## Super-Earth Discovered In Star's Habitable Zone 135

astroengine writes

*"The family of planets circling a relatively close dwarf star has grown to six, including a potential rocky world at least seven times more massive than Earth that is properly located for liquid water to exist on its surface, a condition believed to be necessary for life. Scientists added three new planets to three discovered in 2008 orbiting an orange star called HD 40307, which is roughly three-quarters as massive as the sun and located about 42 light-years away in the constellation Pictor. Of particular interest is the outermost planet, which is believed to fly around its parent star over 320 days, a distance that places it within HD 40307's so-called "habitable zone.""*
## Re:Fermi's p (Score:5, Informative)

Depends on the diameter and the rate of rotation.

## Re:Apostrophe! (Score:3, Informative)

Star's, not stars', unless the planet is orbiting more than one star at a time. Didn't we just talk about apostrophe abuse in another Slashdot headline a couple days ago?

No, I'm pretty sure it was Child Abuse.

## Re:Fermi's p (Score:5, Informative)

seven times more massive than Earth...so much for their early space program

Assuming 2 planets have equal densities, Mass increases proportional to R^3, but gravity is proportional to the inverse squared of the distance.... As a result, surface gravity increases only linearly with the radius.... in this case, the planet would have 1.9 times the radius of the Earth if it's the same density.

Earth has a very high density actually at 5.5g/cm3, it's actually the densest planetary object in our solar system. Most terrestrial objects are closer to 2 and the larger ones tend to be 3. It is entirely possible that it'll have a comparable surface gravity.

## Re:Direct imaging!? (Score:5, Informative)

Taking pictures of bodies like Pluto isn't hard because it's far away from us, it's hard because it's far away from a light source and receives 1/2000th the illumination of the Earth, being small and far doesn't help, but that's not our big problem. Given that it's in the habitable zone, the amount of light should be comparable to that of the Earth, not something and given the expected surface area is nearly 4 times larger than that of the Earth's, it should be a quite bright pixel.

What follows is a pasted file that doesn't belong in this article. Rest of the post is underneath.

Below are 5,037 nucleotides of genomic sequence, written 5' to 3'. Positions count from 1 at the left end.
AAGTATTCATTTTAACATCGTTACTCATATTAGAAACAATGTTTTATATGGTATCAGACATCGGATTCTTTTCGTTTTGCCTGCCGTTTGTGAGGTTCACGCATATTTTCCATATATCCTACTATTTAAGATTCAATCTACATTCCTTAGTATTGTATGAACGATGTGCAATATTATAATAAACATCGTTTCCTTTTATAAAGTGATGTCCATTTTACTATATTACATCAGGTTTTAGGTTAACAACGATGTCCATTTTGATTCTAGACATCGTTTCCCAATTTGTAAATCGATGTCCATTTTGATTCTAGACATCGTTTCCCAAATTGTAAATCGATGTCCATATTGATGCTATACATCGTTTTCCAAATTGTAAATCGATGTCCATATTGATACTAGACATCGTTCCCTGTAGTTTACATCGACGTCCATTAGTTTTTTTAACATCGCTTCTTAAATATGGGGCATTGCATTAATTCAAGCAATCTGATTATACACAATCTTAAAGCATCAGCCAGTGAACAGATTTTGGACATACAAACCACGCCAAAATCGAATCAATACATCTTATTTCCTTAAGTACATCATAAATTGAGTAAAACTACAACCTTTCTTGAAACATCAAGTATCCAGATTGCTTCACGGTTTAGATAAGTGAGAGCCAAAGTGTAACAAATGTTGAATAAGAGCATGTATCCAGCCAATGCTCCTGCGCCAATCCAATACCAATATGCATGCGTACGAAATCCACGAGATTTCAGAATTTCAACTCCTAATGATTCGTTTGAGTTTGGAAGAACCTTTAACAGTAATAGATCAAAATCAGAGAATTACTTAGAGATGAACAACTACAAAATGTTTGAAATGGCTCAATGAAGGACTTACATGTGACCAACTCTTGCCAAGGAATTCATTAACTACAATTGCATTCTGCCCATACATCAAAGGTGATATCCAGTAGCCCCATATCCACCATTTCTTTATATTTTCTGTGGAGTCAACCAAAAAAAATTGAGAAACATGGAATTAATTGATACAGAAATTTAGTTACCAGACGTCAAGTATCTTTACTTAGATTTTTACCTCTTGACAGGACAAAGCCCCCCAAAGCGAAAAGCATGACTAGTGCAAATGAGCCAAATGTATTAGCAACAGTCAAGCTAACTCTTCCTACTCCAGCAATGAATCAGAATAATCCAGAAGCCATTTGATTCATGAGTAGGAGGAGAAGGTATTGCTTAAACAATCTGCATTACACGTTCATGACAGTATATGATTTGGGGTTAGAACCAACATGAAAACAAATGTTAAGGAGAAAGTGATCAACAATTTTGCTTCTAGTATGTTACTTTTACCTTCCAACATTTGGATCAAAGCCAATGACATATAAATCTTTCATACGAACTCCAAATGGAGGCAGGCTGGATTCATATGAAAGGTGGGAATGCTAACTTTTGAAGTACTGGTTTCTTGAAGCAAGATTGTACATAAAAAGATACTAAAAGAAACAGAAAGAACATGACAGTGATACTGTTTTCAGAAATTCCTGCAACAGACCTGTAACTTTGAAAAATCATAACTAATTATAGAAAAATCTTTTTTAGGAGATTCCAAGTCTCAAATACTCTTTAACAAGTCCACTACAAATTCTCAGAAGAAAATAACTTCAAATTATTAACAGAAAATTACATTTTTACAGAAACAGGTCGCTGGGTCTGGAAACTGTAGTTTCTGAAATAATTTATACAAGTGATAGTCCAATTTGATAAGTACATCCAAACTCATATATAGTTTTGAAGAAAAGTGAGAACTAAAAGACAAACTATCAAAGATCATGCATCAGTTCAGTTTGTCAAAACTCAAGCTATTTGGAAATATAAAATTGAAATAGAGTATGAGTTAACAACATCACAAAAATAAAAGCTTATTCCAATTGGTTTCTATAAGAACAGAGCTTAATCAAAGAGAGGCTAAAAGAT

## Re:Fermi's p (Score:5, Informative)

No, his math is quite correct: M=d*4*pi*r^3, so M(p)/M(e) = (d*4*pi*r(p)^3)/(d*4*pi*r(e)) which simplifies to r(p)^3/r(e)^3, or (r(p)/r(e))^3, thus the ratio is the cube-root of 7: 1.913 (or 7.1: 1.922). Still, 2G would be a cow for us.

## Re:Fermi's p (Score:5, Informative)

Solids and liquids are not significantly compressible.

While you're correct that they're a lot less compressible than a gas, you most certainly can still compress solids and liquids if you press hard enough. There's a lot of pressure inside the core of a planet...

## Re:Fermi's p (Score:5, Informative)

Your math is a little off. If the density were the same as Earth's, the diameter would be proportional to the cube root of the mass ratios, or slightly less than 2 times that of Earth. The surface gravity is proportional to mass (7x) and inversely so to the square of the radius (~1/4) so 7/4 is about 1.75 surface gravity compared to Earth. If there were a comparable 'day' length, then the velocity at the equator would be about 2x that of Earth. An extra 1000 mph liftoff boost vs 1.75 local g, not so hard to overcome.

And since we know nothing about the planet other than the mass, this is all silly speculation.